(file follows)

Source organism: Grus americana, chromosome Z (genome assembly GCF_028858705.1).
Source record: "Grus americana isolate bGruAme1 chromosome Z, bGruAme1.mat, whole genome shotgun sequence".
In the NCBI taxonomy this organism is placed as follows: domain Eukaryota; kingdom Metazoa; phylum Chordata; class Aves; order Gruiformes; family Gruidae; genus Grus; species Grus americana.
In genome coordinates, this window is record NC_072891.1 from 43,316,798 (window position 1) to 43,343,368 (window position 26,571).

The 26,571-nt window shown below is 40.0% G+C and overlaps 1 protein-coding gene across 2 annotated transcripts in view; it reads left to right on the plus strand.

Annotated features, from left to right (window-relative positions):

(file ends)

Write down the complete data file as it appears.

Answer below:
Source organism: Grus americana, chromosome Z (genome assembly GCF_028858705.1).
Source record: "Grus americana isolate bGruAme1 chromosome Z, bGruAme1.mat, whole genome shotgun sequence".
In the NCBI taxonomy this organism is placed as follows: domain Eukaryota; kingdom Metazoa; phylum Chordata; class Aves; order Gruiformes; family Gruidae; genus Grus; species Grus americana.
In genome coordinates, this window is record NC_072891.1 from 43,316,798 (window position 1) to 43,343,368 (window position 26,571).

The 26,571-nt window shown below is 40.0% G+C and overlaps 1 protein-coding gene across 2 annotated transcripts in view; it reads left to right on the plus strand.

Annotated features, from left to right (window-relative positions):